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Revol Samoilovich Bunin (Russian: Ре́воль Самойло́вич Бу́нин; 6 April 1924, in Moscow – 3 July 1976, in Moscow), was a Russian composer.

Revol Bunin
Revol Bunin.jpg
Revol Bunin (right) with Rudolf Barshay, c. 1968
Background information
Native name
Револь Самойлович Бунин
Born(1924-04-06)6 April 1924
Moscow, USSR
Died3 July 1976(1976-07-03) (aged 52)
Moscow, USSR
Genresclassical music
Occupation(s)composer
LabelsMelodiya, others

Contents

Early life and educationEdit

Bunin's father, Samuil Markovich, was a bolshevik, a member of the Communist Party from before the 1917 revolution and worked as a professor of social economics at one of the Moscow Institutes. Bunin was named "Revol" after the October revolution.

Volik (as he was known) was six when he started to write music and he started by writing scores. In the 1930s in Soviet Union score paper was hard to find, so young Bunin would draw lines on plain paper for his compositions. He wrote marches, waltzes, minuets, and polkas.

Bunin’s mother was always very ill, and died when he was 14, leaving his upbringing entirely in the hands of his father. When Bunin’s mother was dying, she asked him to play the piano for her. He played Bach, Beethoven, Mozart, and Mussorgsky through the night. Next morning he had his first attack of asthma, a disease that would in the end kill him.

In 1938 Revol started his composition studies at the Music School of the Moscow Conservatory under Professor Ilya Litinsky. During his third year of studies he was admitted to the Conservatory and continued under Professor Vissarion Shebalin, who was, at the time, the Conservatory’s director. In 1941, he was summoned first to work at the military factory in Moscow and then was drafted to an active duty. So that he could continue to attend his classes, given his musical gift, he was stationed near Moscow. He was decommissioned on the grounds of ill health in March 1943.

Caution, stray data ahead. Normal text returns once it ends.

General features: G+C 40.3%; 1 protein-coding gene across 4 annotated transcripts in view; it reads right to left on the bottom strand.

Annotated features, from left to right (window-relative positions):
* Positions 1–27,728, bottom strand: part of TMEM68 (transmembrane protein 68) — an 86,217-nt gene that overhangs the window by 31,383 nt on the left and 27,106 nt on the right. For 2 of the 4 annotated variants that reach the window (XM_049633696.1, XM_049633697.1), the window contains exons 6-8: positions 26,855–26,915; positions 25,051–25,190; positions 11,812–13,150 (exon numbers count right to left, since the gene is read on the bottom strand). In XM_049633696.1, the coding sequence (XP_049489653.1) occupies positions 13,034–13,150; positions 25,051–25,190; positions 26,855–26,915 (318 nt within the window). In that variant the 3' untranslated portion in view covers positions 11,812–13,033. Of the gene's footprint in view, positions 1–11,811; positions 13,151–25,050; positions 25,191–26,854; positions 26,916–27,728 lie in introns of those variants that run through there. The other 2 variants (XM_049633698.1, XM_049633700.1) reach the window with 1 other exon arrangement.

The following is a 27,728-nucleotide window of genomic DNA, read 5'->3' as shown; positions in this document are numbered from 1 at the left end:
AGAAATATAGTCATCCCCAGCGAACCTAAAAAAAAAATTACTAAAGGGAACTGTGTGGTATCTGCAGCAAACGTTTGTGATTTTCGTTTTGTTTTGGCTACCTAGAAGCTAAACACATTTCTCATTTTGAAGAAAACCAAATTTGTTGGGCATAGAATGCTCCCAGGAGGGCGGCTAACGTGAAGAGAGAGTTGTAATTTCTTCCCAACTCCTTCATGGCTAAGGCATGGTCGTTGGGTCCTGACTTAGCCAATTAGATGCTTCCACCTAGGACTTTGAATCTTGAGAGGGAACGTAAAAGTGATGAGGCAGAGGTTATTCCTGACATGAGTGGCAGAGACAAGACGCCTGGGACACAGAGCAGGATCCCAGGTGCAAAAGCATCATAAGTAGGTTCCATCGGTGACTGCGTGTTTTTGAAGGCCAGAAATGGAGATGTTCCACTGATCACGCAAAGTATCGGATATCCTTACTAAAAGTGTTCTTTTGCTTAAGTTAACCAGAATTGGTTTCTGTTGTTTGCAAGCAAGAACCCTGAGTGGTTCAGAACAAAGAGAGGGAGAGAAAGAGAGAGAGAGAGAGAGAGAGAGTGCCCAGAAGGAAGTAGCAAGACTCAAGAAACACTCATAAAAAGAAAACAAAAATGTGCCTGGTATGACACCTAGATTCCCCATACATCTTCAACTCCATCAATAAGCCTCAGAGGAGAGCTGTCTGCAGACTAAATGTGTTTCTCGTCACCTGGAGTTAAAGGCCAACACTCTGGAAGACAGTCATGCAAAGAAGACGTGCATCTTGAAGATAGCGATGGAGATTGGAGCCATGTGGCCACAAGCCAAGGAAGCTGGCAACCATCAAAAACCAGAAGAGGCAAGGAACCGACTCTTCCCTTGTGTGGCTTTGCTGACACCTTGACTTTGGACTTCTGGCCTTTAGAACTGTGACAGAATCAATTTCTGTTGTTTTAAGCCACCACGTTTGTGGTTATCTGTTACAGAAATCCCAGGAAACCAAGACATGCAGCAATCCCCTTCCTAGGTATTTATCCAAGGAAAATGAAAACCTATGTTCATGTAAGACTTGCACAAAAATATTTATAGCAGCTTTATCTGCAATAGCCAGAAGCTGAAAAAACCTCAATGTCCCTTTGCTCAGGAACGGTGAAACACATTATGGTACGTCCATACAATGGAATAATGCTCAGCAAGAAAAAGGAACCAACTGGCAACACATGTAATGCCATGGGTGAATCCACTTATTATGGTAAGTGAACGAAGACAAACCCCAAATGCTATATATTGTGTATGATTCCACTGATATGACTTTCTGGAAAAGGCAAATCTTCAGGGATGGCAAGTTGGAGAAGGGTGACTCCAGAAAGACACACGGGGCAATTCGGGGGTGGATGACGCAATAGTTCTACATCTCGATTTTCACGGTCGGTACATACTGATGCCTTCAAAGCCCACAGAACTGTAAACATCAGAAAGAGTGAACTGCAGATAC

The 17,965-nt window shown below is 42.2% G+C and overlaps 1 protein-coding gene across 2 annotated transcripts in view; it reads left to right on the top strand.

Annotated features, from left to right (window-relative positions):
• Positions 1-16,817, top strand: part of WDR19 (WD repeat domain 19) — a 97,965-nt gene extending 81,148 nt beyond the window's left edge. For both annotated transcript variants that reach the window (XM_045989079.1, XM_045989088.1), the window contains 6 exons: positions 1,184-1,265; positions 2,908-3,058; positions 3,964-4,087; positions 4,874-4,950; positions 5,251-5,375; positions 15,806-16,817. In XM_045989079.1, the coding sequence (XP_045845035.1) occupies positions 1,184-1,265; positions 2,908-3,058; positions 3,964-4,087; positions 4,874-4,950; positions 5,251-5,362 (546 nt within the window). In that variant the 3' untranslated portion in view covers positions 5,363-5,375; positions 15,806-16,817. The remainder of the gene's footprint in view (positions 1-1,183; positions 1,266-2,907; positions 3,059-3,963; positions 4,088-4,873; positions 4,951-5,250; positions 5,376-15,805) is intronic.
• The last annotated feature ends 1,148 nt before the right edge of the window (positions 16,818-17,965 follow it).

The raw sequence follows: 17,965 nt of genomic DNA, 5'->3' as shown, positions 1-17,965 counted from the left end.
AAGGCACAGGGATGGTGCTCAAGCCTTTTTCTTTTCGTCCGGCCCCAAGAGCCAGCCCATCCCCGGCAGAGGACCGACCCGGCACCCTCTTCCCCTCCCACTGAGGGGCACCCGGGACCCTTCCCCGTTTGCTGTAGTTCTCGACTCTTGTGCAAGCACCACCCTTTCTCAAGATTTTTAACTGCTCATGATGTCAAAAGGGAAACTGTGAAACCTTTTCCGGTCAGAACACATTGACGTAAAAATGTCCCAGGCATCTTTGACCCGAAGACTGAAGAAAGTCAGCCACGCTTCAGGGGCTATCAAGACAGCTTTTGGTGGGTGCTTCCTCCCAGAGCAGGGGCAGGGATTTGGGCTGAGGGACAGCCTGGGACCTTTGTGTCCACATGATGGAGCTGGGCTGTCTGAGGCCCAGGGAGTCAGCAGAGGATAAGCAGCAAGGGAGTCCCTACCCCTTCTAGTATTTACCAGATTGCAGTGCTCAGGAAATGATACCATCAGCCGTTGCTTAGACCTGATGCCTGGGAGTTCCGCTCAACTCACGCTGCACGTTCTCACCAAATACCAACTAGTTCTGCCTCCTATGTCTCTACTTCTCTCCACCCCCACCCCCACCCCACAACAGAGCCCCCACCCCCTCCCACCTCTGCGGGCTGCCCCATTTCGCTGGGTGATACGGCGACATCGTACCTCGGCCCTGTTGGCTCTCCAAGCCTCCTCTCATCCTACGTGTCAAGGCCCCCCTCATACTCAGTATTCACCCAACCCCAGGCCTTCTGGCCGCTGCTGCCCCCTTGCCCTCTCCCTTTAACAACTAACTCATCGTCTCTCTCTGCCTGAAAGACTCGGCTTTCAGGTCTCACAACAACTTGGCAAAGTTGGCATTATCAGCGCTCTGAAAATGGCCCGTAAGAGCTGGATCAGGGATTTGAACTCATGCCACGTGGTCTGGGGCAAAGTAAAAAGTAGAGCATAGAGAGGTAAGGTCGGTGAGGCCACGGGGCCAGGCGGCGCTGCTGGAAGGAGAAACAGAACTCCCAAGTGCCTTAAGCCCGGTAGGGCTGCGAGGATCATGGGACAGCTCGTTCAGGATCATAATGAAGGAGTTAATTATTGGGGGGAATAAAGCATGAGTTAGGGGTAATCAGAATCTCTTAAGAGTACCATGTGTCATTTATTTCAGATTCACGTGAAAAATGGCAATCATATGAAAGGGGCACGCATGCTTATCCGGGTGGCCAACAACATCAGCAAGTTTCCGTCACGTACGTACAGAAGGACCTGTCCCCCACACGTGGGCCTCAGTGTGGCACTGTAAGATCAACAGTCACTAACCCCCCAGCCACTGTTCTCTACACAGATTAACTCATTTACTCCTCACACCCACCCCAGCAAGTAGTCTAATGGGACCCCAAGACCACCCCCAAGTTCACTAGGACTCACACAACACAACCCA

In June 1943 Shostakovich started to teach at the Moscow Conservatory and Bunin was the first student he selected to be his pupil. In his article "With great appreciation", published posthumously in the magazine Soviet Music in September 1976, Bunin wrote "... We were more and more conquered by Shostakovich’s works. Secretly, I was dreaming of becoming his student. Finally, this happy day came on 7 June 1943, in classroom number 31... At the piano a friendly man, dressed in a gray-colored modest suit, wearing horn-rimmed spectacles. He looked very young, nothing like the old eminent scholars of the Conservatory. He asked me in detail how old I was, when I had started to compose, who were my teachers, whether I had studied polyphony and so on; he subjected me to a small exam – I had to read a Haydn symphony score, tell him what was the difference between a passacaglia and a chaconne, give examples, known to me, of a mirror reprise in symphonic allegro, and give examples for the use of French horns and trumpets in a rare formation (H, Fis). Shostakovich was interested to know if I read a lot and if I liked Chekhov and Leskov...”